Three brands of switch kits came up in some recent digging, Famoco, Tru-Scale, and UMPCO, which serve to illustrate the great, the good, and the bad of these products.

First I’ll mention that all of them are built with traditional OO rail. The height is that of modern Code 125 rail, but the profile is fatter. I have read that this type of rail was originally developed as O scale third rail, it is substantial stuff! It was widely used back in the day in steel and in brass (although I use modern Code 100 rail on my layout, and notably Mantua and Midlin produced track lines in OO in Code 100 rail, which is a more correct size). These kits all have brass rail.

The best of the three brands featured today is new to this site! So I’m happy to present to you UMPCO (Universal Model Products Co.), a post-war line. The box says they are located in Philadelphia, and the line is listed in the catalog of E&H Stores, also of Philadelphia. There we see listings for:


  • Turnout, brass, #6
  • Fibre tie strip
  • Spikes, off-set head


The instruction sheet indicates that they also sell WYE, #4, and #8 turnouts – but it is a generic instruction sheet, those may have been available in other scales or by special order. The box highlights that they sell precision and quality parts, and for sure this top strapped turnout kit is very usable today.

Also selling a good, solid product was Tru-Scale (overview here). This is their SK-8 switch kit which is set up to use with their roadbed. Why I rate it good only is the points have come unsoldered, broken at the little joint at the end near the frog, really a function of using too many small parts. It could be fixed certainly, but the UMPCO switch by comparison is more solidly put together. Also you have to manage all the gauging a bit more, as it is not strapped for installation.

The bad switch of the three is that produced by Famoco (overview here). Of all the parts in the box, I think really only the stock rails and maybe the tie strip are usable today -- and probably even when the product was brand new! It was a nice idea they had, the points and frog are die cast (!) in zinc (!!) or similar casting material. The castings look nice, anyway, but the big issue to my mind is that this material does not conduct electricity very well. The guard rails are also castings, but this time in brass or bronze, they could still be used but seem to my eye to be of an unusual design. On the whole, Famoco must have thought it to be an upgrade on the standard switch kits of other makers, it was different! But really this is not a great product.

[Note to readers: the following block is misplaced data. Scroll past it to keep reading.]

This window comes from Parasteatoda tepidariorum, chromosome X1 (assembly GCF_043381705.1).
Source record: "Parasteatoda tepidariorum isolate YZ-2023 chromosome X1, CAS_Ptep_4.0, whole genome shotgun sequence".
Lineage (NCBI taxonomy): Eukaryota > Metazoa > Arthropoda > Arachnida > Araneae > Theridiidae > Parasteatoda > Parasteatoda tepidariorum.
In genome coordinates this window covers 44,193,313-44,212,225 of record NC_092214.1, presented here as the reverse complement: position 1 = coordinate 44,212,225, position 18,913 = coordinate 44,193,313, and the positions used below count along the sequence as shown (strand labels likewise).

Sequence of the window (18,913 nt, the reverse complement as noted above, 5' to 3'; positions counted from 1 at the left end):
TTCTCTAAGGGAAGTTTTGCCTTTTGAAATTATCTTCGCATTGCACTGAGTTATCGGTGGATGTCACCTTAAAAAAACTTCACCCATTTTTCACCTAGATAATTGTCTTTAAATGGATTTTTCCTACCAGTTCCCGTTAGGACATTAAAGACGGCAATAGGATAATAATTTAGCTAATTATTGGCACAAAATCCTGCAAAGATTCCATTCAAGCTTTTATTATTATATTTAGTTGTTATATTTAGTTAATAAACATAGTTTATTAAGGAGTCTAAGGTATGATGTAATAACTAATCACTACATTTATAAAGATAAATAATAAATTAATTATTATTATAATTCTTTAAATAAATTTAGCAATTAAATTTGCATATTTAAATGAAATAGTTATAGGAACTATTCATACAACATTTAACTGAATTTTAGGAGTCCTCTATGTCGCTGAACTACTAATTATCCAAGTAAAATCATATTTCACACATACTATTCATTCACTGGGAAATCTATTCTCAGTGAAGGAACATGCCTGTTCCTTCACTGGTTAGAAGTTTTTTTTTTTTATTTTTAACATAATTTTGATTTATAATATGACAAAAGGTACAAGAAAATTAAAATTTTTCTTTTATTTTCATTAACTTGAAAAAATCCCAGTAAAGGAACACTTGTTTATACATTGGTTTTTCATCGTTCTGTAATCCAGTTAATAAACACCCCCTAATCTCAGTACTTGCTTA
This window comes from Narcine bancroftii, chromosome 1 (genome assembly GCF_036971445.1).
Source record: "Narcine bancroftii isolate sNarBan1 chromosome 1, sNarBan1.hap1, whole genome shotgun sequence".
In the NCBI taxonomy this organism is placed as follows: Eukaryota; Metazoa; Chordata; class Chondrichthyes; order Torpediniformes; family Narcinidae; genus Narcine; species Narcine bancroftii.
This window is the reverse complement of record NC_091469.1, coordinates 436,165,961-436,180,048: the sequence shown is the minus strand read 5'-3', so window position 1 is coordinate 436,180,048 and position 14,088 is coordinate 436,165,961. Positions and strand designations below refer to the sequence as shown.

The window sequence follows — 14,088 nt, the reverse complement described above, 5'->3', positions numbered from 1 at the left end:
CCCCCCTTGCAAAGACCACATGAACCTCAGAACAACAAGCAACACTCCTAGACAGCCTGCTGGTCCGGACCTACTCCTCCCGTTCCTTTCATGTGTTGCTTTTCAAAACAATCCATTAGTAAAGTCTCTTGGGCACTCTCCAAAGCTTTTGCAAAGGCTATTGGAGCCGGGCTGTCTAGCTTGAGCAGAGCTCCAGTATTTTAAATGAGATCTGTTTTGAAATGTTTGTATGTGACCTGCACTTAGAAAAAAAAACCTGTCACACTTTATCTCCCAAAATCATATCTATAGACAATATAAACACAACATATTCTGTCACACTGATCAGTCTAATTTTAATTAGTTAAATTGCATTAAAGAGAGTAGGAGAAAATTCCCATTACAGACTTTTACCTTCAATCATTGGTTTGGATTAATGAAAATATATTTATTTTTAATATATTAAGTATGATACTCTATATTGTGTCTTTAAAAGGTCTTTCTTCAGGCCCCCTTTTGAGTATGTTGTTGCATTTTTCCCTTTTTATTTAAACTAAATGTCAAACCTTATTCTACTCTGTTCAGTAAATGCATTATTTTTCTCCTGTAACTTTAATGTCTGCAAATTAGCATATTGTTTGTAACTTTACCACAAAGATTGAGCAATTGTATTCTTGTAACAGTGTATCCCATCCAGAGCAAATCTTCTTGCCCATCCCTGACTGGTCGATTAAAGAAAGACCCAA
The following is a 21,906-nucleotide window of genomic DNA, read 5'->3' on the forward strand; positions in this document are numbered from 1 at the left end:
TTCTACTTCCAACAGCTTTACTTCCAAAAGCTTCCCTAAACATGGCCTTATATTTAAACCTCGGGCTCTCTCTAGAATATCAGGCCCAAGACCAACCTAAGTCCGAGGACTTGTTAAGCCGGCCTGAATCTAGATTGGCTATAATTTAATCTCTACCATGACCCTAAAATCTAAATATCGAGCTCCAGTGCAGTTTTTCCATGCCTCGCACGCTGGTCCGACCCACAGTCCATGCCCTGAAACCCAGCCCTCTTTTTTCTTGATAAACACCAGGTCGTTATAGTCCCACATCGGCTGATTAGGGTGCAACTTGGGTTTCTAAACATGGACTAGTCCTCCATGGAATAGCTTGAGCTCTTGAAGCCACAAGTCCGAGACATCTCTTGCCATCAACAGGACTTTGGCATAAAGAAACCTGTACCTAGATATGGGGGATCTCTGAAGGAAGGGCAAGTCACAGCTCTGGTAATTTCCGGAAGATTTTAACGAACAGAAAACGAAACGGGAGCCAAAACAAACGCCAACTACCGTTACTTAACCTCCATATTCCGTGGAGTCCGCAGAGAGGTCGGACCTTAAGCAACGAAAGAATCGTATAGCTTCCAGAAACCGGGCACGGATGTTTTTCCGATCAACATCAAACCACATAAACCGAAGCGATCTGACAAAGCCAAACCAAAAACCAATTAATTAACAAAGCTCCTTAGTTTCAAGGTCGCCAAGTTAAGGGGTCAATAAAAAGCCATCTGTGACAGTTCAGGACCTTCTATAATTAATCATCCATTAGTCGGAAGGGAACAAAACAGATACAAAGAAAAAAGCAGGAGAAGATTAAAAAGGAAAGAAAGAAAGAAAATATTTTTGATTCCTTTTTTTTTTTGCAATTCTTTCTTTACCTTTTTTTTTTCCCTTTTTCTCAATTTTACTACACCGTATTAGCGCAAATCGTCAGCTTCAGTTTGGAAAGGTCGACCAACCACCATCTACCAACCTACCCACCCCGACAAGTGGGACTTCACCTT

The whole topic is a niche topic to be sure. I’ve written on two other brands of standard rail OO turnouts before, Scale-Craft and Trackmaster, more on those below:





Saturday, May 2, 2020

2 Vintage boxcars, before (and after) painting

With the nice weather and working from home, I’ve set up my shop in the garage for working on a group of vintage freight cars that came to me in various states at various times.

The truth of why a number of the projects were stalled, sometimes for years, is I just don’t like gluing on roof ribs. Step one was organizing my supply of mostly Eastern/Famoco ribs, I had a lot of them but loose, some not being very usable. Step two was bending, cutting, and gluing them on the cars. Still I think four more cars to go! Will keep pushing, hope to get them all done.

One pair that is done is this pair of boxcars. These, I’m almost ashamed to say how long I’ve owned these bodies but it is something like 25 years. They were part of a group of unfinished projects in a lot I purchased. Someone had a big idea to take Picard bodies and cut in the lines like a steel boxcar, and they had roof details, ends, and doors. Also the builder had done a nice job with sanding sealer, which would help them to look more like steel boxcars.

By the time they got to me, the roofs were falling off and everything needed help. I stripped them down to just bodies, sanded, sealed, and got to work. Besides the Eastern roof ribs you see on the cars Scale-Craft doors, Selley ends, and reproduction Nason frames. They have quite the retro look!

Part of what stalls a project – or moves it forward – is the availability of decals. In one of my recent Tichy decal purchases (more here) I got two pair of nice “Frisco Fast Freight” boxcar decals that will go really well on the flat sides of these models.

I built one more of these cars up a few years ago with GN decals, it came out better than expected and led me to do these. I can’t find the article on that model on blog (if there is one), and I actually have two more of these very cars to still do from that original batch. A project for a year or two down the road.

UPDATE. And the finished cars. One thing not yet mentioned and you would notice seeing the actual cars, they look visually a bit underscale. The issue is that Picard bodies were sized so that you glue sides on them, and these were built with no sides so they are visually narrow. For all I know, this may be why the original builder abandoned the project and did not complete the cars.

On the plus side, I have several engines that are somewhat underscale too, and these look good with them, so they will get use! They are on Nason trucks with Ultimate wheelsets and operate very well.